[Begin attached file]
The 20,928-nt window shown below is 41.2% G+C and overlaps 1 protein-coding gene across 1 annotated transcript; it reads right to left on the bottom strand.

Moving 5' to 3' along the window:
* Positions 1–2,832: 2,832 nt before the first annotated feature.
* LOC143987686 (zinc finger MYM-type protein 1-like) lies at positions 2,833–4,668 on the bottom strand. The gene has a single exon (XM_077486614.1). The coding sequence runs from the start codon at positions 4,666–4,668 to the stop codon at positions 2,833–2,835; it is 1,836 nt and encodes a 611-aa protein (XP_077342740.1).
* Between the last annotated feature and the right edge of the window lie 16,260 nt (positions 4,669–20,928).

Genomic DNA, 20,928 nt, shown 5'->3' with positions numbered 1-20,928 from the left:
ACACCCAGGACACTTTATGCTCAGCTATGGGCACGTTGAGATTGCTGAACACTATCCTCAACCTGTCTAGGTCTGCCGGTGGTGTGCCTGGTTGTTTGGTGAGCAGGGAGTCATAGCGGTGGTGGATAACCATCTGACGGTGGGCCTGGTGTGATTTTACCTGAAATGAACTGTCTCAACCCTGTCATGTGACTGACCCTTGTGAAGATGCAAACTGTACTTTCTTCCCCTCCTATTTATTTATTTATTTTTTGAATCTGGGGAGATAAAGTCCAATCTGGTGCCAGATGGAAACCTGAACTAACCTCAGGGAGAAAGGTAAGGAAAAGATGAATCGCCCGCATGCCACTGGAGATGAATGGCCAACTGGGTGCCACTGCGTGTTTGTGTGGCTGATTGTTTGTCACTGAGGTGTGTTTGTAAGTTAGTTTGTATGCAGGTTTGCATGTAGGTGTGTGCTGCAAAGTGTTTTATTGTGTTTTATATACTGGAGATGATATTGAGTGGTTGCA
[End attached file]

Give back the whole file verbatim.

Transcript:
The 20,928-nt window shown below is 41.2% G+C and overlaps 1 protein-coding gene across 1 annotated transcript; it reads right to left on the bottom strand.

Moving 5' to 3' along the window:
* Positions 1–2,832: 2,832 nt before the first annotated feature.
* LOC143987686 (zinc finger MYM-type protein 1-like) lies at positions 2,833–4,668 on the bottom strand. The gene has a single exon (XM_077486614.1). The coding sequence runs from the start codon at positions 4,666–4,668 to the stop codon at positions 2,833–2,835; it is 1,836 nt and encodes a 611-aa protein (XP_077342740.1).
* Between the last annotated feature and the right edge of the window lie 16,260 nt (positions 4,669–20,928).

Genomic DNA, 20,928 nt, shown 5'->3' with positions numbered 1-20,928 from the left:
ACACCCAGGACACTTTATGCTCAGCTATGGGCACGTTGAGATTGCTGAACACTATCCTCAACCTGTCTAGGTCTGCCGGTGGTGTGCCTGGTTGTTTGGTGAGCAGGGAGTCATAGCGGTGGTGGATAACCATCTGACGGTGGGCCTGGTGTGATTTTACCTGAAATGAACTGTCTCAACCCTGTCATGTGACTGACCCTTGTGAAGATGCAAACTGTACTTTCTTCCCCTCCTATTTATTTATTTATTTTTTGAATCTGGGGAGATAAAGTCCAATCTGGTGCCAGATGGAAACCTGAACTAACCTCAGGGAGAAAGGTAAGGAAAAGATGAATCGCCCGCATGCCACTGGAGATGAATGGCCAACTGGGTGCCACTGCGTGTTTGTGTGGCTGATTGTTTGTCACTGAGGTGTGTTTGTAAGTTAGTTTGTATGCAGGTTTGCATGTAGGTGTGTGCTGCAAAGTGTTTTATTGTGTTTTATATACTGGAGATGATATTGAGTGGTTGCA